China’s rising new home prices reflect economic recovery: White Peak
By Global Business
China’s new home price rise reflects the country’s economic recovery following challenges earlier in the year due to the novel coronavirus pandemic, said European residential property developer White Peak.
White Peak group CEO and founding partner Jesper Jos Olsson told CGTN in an interview that the latest August home price increase was “very, very healthy.”
“No real surprises, I think a four to five percent increase is very, very healthy, and I think it goes to show that the recovery of the economy is strong since the beginning of the year,” said Olsson.
China’s latest official data shows that new home prices in China rose at a slightly faster monthly pace in August as consumer demand in the housing market shows signs of recovery from the COVID-19 pandemic. On an annual basis, home prices rose 4.8 percent in August, matching July’s pace.
New home prices in China’s top four first-tier cities – Beijing, Shanghai, Guangzhou and Shenzhen – rose by 0.6 percent month-on-month in August, up 0.1 percent from a month earlier, according to data from the National Bureau of Statistics (NBS).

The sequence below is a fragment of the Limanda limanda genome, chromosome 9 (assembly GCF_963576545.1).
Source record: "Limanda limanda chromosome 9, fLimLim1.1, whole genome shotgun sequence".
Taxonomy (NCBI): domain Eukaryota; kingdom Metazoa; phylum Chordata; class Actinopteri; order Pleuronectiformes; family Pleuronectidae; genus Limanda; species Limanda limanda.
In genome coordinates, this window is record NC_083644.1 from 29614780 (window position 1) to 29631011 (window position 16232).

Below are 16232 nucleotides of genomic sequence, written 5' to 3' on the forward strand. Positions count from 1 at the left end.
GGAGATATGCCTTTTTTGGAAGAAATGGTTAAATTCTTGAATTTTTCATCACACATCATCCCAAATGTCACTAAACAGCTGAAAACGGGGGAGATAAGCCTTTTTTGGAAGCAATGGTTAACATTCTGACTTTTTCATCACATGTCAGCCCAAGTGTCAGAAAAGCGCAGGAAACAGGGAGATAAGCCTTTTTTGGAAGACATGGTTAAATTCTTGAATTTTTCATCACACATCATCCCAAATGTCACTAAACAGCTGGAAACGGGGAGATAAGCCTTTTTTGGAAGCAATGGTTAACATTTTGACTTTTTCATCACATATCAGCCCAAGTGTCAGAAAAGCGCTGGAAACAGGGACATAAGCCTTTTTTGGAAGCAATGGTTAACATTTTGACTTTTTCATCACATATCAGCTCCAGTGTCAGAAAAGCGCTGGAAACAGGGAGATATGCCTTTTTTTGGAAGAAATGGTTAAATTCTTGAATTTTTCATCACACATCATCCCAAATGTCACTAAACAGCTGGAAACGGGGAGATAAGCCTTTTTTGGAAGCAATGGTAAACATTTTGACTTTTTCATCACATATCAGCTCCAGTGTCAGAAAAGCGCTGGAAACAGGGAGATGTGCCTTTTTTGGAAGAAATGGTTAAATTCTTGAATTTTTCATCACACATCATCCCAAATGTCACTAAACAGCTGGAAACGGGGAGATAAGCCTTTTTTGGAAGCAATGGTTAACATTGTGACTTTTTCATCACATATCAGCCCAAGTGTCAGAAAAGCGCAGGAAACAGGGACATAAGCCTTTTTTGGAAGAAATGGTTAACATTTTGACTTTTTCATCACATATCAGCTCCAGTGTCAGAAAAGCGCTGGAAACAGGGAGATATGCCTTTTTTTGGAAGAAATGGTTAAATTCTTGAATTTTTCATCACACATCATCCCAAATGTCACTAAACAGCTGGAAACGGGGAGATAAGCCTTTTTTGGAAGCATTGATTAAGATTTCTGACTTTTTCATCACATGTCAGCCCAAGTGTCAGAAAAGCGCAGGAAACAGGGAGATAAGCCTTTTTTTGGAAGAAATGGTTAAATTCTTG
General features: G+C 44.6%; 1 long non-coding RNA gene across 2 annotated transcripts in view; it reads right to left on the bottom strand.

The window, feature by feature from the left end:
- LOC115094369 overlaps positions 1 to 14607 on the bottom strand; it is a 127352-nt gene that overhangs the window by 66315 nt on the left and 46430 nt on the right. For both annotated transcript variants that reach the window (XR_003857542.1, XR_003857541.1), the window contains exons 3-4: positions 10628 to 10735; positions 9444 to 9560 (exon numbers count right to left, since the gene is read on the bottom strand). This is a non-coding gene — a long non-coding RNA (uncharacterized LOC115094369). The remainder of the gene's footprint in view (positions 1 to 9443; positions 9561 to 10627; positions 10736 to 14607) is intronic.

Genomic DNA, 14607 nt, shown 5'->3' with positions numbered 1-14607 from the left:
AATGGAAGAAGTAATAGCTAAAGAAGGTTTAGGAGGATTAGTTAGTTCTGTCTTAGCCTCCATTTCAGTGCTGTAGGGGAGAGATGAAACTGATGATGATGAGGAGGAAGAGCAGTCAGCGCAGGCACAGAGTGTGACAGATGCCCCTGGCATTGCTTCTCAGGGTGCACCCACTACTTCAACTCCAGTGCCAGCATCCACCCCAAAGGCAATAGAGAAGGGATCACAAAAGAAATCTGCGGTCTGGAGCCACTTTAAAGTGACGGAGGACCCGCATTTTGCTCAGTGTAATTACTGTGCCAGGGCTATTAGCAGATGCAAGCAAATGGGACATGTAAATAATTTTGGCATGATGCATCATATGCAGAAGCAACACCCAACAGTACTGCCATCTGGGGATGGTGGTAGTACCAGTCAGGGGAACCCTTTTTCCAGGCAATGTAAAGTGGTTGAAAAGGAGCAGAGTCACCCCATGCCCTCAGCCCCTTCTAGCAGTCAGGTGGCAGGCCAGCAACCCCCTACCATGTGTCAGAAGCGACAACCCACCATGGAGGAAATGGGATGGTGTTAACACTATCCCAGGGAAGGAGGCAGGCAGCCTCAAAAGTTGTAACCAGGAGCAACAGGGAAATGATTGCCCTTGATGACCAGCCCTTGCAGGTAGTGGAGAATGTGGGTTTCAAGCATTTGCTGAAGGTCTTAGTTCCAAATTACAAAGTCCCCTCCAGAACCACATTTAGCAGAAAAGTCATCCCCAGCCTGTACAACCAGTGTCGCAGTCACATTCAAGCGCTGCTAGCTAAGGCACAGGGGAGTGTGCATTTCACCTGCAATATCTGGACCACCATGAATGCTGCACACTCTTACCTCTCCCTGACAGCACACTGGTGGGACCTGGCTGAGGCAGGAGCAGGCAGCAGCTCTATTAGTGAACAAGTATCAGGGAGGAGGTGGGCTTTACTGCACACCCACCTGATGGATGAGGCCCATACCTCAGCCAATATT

Olsson said his firm expects China to continue on its current growth path for several decades. “Well, I think they (prices) will continue on this path ... China is now only 60 percent urban, so we have many decades of this growth,” said Olsson.
Meanwhile, new home prices in over 30 second-tier cities also saw the same monthly growth rate, while third-tier cities rose at a faster pace of 1 percent. Olsson said, moving forward, the focus of growth would continue to be in the medium and smaller cities.
“So, if you look at the whole market, basically, the tier-two and three and smaller cities are the largest part of the market, and we have been focusing on those for thirteen years. So, we are very excited at the continuing," he said.
"This is, obviously, also the stage where most of the urbanization is continuing. So, we are very excited to be in that market."
Olsson also said real estate will remain a major pillar of the Chinese economy, as it has a “very deep supply chain" that creates a lot of jobs and helps urbanization.”
“Urbanization also generates productivity because moving people into cities is, of course, great for productivity. So, it is, of course, an important sector,” he said.
The property market has been a major driver of China’s economic recovery, with home sales and investment growing at a robust pace in recent months after the novel coronavirus lockdowns were lifted. Yet policymakers remain wary of the risks of overheating as they try to support a crucial sector of the economy without stoking excessive speculation.
Since July, many major cities have imposed new restrictions on property transactions to arrest sharp price rises.